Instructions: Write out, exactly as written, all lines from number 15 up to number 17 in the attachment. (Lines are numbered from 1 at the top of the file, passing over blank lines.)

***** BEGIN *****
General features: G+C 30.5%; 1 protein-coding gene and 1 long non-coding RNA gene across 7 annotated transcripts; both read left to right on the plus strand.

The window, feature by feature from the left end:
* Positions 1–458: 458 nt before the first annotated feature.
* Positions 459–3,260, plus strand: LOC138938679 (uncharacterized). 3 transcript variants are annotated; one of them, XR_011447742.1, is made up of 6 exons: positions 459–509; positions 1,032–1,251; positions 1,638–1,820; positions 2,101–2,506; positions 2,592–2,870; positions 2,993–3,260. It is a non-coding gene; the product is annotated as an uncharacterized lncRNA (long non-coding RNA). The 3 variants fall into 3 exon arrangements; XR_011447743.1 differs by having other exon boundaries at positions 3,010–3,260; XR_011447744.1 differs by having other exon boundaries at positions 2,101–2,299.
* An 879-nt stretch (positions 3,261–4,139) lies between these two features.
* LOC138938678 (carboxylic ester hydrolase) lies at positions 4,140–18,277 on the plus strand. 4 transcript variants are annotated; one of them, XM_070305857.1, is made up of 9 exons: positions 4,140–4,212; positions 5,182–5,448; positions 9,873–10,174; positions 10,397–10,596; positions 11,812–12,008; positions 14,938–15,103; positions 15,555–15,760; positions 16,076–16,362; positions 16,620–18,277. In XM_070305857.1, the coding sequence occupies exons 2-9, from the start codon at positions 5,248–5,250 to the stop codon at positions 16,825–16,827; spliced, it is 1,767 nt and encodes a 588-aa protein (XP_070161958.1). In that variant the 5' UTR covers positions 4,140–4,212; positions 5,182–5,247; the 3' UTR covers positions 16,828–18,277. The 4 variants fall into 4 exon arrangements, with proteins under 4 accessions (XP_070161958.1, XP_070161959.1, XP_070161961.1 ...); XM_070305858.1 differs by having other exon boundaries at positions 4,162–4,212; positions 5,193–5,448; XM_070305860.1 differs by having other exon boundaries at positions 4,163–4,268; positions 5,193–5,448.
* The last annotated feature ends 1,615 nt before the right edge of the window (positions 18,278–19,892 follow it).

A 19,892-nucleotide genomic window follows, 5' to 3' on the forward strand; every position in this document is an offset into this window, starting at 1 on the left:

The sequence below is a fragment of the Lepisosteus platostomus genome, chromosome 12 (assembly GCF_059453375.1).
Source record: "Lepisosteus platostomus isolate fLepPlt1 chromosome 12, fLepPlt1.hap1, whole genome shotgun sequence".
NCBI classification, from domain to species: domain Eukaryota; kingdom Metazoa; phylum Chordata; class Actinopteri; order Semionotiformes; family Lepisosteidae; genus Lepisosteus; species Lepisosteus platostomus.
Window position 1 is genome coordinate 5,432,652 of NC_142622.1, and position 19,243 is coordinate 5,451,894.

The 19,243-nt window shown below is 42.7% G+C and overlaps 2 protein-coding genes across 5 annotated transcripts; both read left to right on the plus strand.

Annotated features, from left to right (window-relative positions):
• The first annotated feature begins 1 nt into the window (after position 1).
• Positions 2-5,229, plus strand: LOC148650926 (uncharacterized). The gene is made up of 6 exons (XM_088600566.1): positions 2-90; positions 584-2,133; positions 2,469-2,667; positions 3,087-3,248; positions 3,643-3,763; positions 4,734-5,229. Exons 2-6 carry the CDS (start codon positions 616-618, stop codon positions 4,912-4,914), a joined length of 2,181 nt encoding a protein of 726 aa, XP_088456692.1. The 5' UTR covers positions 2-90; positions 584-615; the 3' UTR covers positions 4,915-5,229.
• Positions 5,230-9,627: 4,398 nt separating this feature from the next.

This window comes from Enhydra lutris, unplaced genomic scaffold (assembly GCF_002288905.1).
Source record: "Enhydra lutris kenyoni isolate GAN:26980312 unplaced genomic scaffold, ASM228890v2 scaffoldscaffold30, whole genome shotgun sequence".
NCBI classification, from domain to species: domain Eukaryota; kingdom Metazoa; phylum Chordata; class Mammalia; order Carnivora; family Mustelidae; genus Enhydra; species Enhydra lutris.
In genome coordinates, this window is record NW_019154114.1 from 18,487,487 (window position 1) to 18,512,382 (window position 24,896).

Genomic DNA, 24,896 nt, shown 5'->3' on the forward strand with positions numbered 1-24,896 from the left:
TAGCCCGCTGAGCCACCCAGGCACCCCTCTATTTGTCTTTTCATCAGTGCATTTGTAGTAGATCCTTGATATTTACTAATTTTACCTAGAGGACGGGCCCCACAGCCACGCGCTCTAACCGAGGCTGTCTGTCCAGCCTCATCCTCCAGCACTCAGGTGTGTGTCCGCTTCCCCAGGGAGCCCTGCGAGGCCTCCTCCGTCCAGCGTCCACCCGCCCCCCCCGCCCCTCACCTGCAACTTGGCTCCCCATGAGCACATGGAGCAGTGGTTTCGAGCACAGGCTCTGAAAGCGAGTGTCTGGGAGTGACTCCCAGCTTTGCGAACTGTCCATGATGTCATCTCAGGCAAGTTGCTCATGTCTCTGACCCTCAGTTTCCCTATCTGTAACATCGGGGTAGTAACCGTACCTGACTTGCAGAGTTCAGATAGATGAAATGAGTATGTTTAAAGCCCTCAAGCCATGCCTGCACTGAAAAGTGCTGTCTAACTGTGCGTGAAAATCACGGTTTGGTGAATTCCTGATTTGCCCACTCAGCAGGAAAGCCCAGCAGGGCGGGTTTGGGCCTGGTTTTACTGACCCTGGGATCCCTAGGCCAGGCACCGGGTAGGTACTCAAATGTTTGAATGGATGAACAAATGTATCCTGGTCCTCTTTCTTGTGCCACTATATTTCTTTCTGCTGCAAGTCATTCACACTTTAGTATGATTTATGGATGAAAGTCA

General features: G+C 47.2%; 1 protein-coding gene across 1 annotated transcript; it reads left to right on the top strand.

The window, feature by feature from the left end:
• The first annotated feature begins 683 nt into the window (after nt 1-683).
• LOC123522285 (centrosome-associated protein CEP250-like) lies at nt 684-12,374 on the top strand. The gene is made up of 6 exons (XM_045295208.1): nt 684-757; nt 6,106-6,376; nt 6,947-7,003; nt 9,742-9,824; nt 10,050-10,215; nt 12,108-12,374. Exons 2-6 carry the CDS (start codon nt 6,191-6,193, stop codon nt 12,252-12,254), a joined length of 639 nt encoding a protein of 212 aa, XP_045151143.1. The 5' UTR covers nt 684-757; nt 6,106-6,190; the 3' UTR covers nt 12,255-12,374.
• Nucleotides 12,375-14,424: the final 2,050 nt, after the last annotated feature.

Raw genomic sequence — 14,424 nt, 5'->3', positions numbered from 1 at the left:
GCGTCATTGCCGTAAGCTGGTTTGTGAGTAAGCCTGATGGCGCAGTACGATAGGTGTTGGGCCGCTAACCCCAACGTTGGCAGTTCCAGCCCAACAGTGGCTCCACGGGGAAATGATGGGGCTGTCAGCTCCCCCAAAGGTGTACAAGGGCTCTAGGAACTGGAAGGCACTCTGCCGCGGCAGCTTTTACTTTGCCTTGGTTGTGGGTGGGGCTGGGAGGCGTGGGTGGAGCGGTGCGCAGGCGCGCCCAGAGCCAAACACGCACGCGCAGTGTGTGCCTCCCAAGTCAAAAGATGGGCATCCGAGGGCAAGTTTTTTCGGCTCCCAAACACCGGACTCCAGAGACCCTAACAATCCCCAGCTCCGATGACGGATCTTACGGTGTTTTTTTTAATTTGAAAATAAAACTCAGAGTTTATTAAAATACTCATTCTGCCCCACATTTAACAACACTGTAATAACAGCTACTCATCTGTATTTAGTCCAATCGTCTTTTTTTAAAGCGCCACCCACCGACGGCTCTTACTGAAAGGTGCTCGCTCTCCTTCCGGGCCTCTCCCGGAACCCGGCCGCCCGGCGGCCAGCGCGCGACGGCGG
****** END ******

• The first annotated feature begins 1 nt into the window (after position 1).
• Positions 2-5,229, plus strand: LOC148650926 (uncharacterized). The gene is made up of 6 exons (XM_088600566.1): positions 2-90; positions 584-2,133; positions 2,469-2,667; positions 3,087-3,248; positions 3,643-3,763; positions 4,734-5,229. Exons 2-6 carry the CDS (start codon positions 616-618, stop codon positions 4,912-4,914), a joined length of 2,181 nt encoding a protein of 726 aa, XP_088456692.1. The 5' UTR covers positions 2-90; positions 584-615; the 3' UTR covers positions 4,915-5,229.
• Positions 5,230-9,627: 4,398 nt separating this feature from the next.